JoieGirl7

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Re: Rude to sleep in car?
« Reply #170 on: August 05, 2010, 07:35:43 PM »
In my group, people have fallen asleep in the car after we get off the trail. No one complains or tries to wake them up. There might be some good-natured kidding when they wake up, but that's about it. We all understand what several hours of steady exercise in the fresh air can do to a person. And if we aren't camping near our hiking spot, it's much better that a tired person get a nap in before getting into his/her car to drive home. And the OP did mention that she could have used the nap before getting into her car to drive the half hour home.

And that's fine for your group.  That doesn't mean it's the only acceptable way for any group to handle it.  And the OP is free to find a group more like yours if that's what fits with her style better.  Remember, this isn't just a driver/OP issue.  It's the entire group feeling one thing is acceptable and OP thinking something else.  Neither has to be wrong, but the OP can't insist that the entire group do things the way she alone wants. 

Actually, I think camlam's group is pretty typical.
 
I think its far more atypical that someone would demand something like this from one of his many passengers.  Most people would be gracious enough to just leave her alone unless they had good reason to do otherwise.
 
And "good reason" is what I see as missing from this.
 
If the OP is hard to wake up when they get to their destination and causes problems for the rest of the group--that would be a good reason.
 
But, "just because I said so, it's my car and I make the rules" is not good enough in this instance.
 
I just can't see that her sleeping when he has other mates to keep him company really has so much of an impact on him for him to make the demand.

whatsanenigma

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Re: Rude to sleep in car?
« Reply #171 on: August 05, 2010, 07:48:00 PM »
I just can't see that her sleeping when he has other mates to keep him company really has so much of an impact on him for him to make the demand.

And if it does have that much of an impact, for the safety of himself and all his passengers, he should have brought this up during the initial conversation when he was offering the rides. And future conversations with the OP should have focused on this, and he shouldn't have just been resorting to childish tactics to wake her up.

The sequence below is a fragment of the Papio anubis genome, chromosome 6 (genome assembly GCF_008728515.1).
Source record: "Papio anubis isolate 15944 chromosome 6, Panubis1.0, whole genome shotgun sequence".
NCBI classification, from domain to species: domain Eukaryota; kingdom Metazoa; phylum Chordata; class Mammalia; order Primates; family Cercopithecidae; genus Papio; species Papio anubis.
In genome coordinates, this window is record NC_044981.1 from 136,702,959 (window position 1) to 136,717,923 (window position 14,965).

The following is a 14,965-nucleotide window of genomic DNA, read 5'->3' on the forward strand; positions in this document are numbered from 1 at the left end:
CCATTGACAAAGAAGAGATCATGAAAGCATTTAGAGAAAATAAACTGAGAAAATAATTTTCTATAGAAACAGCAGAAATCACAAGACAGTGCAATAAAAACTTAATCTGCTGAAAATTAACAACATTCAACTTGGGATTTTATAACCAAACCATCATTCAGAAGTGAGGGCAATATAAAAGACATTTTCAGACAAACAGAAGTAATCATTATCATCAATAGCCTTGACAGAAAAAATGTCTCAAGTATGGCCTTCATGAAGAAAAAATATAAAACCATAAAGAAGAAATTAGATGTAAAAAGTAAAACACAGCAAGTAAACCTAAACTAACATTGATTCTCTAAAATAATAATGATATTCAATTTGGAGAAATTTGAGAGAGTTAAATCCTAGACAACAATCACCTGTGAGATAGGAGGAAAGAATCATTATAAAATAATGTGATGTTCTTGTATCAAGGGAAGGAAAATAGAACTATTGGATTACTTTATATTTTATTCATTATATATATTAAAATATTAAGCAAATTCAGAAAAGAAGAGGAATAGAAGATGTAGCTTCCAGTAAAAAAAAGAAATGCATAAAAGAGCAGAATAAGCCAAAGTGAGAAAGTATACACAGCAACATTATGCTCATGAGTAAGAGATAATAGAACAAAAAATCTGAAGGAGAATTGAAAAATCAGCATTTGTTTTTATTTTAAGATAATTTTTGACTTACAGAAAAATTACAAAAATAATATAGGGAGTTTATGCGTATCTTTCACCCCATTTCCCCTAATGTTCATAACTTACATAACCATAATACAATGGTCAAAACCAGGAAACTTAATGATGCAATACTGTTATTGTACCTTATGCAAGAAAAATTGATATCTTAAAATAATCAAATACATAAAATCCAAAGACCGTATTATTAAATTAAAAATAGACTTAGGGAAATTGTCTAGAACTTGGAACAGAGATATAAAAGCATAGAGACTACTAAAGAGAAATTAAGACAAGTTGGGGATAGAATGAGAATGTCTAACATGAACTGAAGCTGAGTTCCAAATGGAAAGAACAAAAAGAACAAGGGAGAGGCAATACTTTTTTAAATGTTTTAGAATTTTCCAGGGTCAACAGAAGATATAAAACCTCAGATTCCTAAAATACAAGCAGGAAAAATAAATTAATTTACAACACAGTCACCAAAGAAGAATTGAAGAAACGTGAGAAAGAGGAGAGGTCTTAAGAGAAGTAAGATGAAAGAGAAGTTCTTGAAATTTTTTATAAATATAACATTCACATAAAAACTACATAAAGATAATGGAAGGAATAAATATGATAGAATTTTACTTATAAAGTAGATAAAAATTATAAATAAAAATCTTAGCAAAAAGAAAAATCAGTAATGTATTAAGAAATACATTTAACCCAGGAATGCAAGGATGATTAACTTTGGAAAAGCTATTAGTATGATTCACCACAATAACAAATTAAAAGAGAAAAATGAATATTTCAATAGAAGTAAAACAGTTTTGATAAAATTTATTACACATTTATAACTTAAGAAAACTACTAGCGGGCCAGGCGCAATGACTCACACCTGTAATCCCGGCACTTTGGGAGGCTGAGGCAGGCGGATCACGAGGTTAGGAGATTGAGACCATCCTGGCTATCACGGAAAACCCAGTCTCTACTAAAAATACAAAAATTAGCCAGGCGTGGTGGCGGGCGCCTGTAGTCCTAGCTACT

You use the word "gracious" and I think that's a good word for what he should have been.

A previous poster mentioned burping in public, just because it's a bodily function doesn't give you freedom to do it whenever and where ever you want, as loud as you want. But can any of us absolutely promise in advance that we will NOT burp between time point A and time point B? Of course not. We try to keep it quiet and then we say "excuse me" and then everybody moves on with their lives. And if one of our company burps, no matter how loudly, and does NOT say "excuse me", we don't throw a fit and poke them and insist they say "excuse me". We just pretend we didn't hear it. (Certain groups of friends in certain joking situations excepted, of course.)

As far as I'm concerned it's the same with sleeping. It should be okay to apologize and move on. (Unless it is a genuine safety issue, as I have said before.) It's odd to me that these friends in the OP couldn't be gracious enough to accept the OP's sleeping, especially if she apologized. If it's really that important, that the driving time is included in the social event, to the point that everyone needs to stay awake, then the OP taking the option of removing herself entirely from that part of the social event should be worse to those friends than taking the chance that she will fall asleep in the van would be, I think.

I know, it's a sensitive issue for me. I admit that. But I'm struggling with this logic.

KenveeB

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Re: Rude to sleep in car?
« Reply #172 on: August 05, 2010, 07:48:43 PM »
Actually, I think camlam's group is pretty typical.

Ignoring, of course, the numerous posters in this thread who've said it's completely typical for them.  That this is atypical for you I'll agree, but that doesn't make it wrong overall.
 
Quote
I think its far more atypical that someone would demand something like this from one of his many passengers.  Most people would be gracious enough to just leave her alone unless they had good reason to do otherwise.

And again, it's not the driver demanding this from a single passenger.  It's the group as a whole deciding what the dynamic is going to be.
 
Quote
And "good reason" is what I see as missing from this.
 
If the OP is hard to wake up when they get to their destination and causes problems for the rest of the group--that would be a good reason.
 
But, "just because I said so, it's my car and I make the rules" is not good enough in this instance.
 
I just can't see that her sleeping when he has other mates to keep him company really has so much of an impact on him for him to make the demand.

And again you're ignoring all of the reasons that have been given throughout the thread.  You're not even saying why they're bad reasons, you're just pretending they don't exist.  Just because you don't like a practice doesn't make it rude.  Just because you personally wouldn't engage in a practice doesn't make it rude.  Just because you don't like reasons for something doesn't make them rude.  And it certainly doesn't make people classless boors just because you would prefer things be done differently.  The OP's solution is to not accept rides anymore.  Period.  Name-calling people that she apparently liked enough as friends to go out hiking with them repeatedly despite this horribly classless behavior is really not appropriate.